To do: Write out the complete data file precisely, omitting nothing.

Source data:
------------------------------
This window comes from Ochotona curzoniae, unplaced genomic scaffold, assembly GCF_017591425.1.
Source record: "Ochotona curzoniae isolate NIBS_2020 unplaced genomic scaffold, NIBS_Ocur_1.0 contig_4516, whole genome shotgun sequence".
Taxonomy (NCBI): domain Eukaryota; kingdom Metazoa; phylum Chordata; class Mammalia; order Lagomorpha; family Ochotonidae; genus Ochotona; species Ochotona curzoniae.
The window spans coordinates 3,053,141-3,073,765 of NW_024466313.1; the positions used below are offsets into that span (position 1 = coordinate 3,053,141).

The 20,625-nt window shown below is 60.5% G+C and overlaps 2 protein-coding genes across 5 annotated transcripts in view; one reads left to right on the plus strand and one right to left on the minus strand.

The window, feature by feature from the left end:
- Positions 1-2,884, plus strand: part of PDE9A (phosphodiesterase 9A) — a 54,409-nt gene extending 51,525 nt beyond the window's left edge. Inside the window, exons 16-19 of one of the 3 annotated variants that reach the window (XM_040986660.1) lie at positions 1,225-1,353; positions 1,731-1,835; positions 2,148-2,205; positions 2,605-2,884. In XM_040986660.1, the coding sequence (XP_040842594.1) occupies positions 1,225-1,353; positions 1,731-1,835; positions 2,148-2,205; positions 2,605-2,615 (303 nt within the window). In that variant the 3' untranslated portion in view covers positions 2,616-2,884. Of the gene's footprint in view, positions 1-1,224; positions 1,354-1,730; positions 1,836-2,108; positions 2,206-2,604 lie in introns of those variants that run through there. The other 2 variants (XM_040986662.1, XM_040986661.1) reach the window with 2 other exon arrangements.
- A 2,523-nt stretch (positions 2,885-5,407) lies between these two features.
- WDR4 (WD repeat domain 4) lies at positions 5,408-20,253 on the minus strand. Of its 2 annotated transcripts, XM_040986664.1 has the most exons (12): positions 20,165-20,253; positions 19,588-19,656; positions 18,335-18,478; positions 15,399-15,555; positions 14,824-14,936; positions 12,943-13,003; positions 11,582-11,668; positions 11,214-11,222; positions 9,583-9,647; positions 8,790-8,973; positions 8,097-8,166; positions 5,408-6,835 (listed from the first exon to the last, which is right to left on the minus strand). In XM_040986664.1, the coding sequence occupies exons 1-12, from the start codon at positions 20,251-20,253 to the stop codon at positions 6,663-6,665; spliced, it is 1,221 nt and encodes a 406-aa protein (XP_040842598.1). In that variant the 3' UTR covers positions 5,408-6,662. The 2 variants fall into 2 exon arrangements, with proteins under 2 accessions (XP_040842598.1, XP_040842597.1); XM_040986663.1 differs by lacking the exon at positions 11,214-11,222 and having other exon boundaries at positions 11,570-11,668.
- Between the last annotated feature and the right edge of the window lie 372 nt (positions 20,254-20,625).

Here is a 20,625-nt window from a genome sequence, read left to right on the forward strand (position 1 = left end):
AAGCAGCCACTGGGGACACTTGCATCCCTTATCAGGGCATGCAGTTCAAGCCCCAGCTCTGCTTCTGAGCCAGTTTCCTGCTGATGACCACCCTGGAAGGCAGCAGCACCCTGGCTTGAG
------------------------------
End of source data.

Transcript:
This window comes from Ochotona curzoniae, unplaced genomic scaffold, assembly GCF_017591425.1.
Source record: "Ochotona curzoniae isolate NIBS_2020 unplaced genomic scaffold, NIBS_Ocur_1.0 contig_4516, whole genome shotgun sequence".
Taxonomy (NCBI): domain Eukaryota; kingdom Metazoa; phylum Chordata; class Mammalia; order Lagomorpha; family Ochotonidae; genus Ochotona; species Ochotona curzoniae.
The window spans coordinates 3,053,141-3,073,765 of NW_024466313.1; the positions used below are offsets into that span (position 1 = coordinate 3,053,141).

The 20,625-nt window shown below is 60.5% G+C and overlaps 2 protein-coding genes across 5 annotated transcripts in view; one reads left to right on the plus strand and one right to left on the minus strand.

The window, feature by feature from the left end:
- Positions 1-2,884, plus strand: part of PDE9A (phosphodiesterase 9A) — a 54,409-nt gene extending 51,525 nt beyond the window's left edge. Inside the window, exons 16-19 of one of the 3 annotated variants that reach the window (XM_040986660.1) lie at positions 1,225-1,353; positions 1,731-1,835; positions 2,148-2,205; positions 2,605-2,884. In XM_040986660.1, the coding sequence (XP_040842594.1) occupies positions 1,225-1,353; positions 1,731-1,835; positions 2,148-2,205; positions 2,605-2,615 (303 nt within the window). In that variant the 3' untranslated portion in view covers positions 2,616-2,884. Of the gene's footprint in view, positions 1-1,224; positions 1,354-1,730; positions 1,836-2,108; positions 2,206-2,604 lie in introns of those variants that run through there. The other 2 variants (XM_040986662.1, XM_040986661.1) reach the window with 2 other exon arrangements.
- A 2,523-nt stretch (positions 2,885-5,407) lies between these two features.
- WDR4 (WD repeat domain 4) lies at positions 5,408-20,253 on the minus strand. Of its 2 annotated transcripts, XM_040986664.1 has the most exons (12): positions 20,165-20,253; positions 19,588-19,656; positions 18,335-18,478; positions 15,399-15,555; positions 14,824-14,936; positions 12,943-13,003; positions 11,582-11,668; positions 11,214-11,222; positions 9,583-9,647; positions 8,790-8,973; positions 8,097-8,166; positions 5,408-6,835 (listed from the first exon to the last, which is right to left on the minus strand). In XM_040986664.1, the coding sequence occupies exons 1-12, from the start codon at positions 20,251-20,253 to the stop codon at positions 6,663-6,665; spliced, it is 1,221 nt and encodes a 406-aa protein (XP_040842598.1). In that variant the 3' UTR covers positions 5,408-6,662. The 2 variants fall into 2 exon arrangements, with proteins under 2 accessions (XP_040842598.1, XP_040842597.1); XM_040986663.1 differs by lacking the exon at positions 11,214-11,222 and having other exon boundaries at positions 11,570-11,668.
- Between the last annotated feature and the right edge of the window lie 372 nt (positions 20,254-20,625).

Here is a 20,625-nt window from a genome sequence, read left to right on the forward strand (position 1 = left end):
AAGCAGCCACTGGGGACACTTGCATCCCTTATCAGGGCATGCAGTTCAAGCCCCAGCTCTGCTTCTGAGCCAGTTTCCTGCTGATGACCACCCTGGAAGGCAGCAGCACCCTGGCTTGAG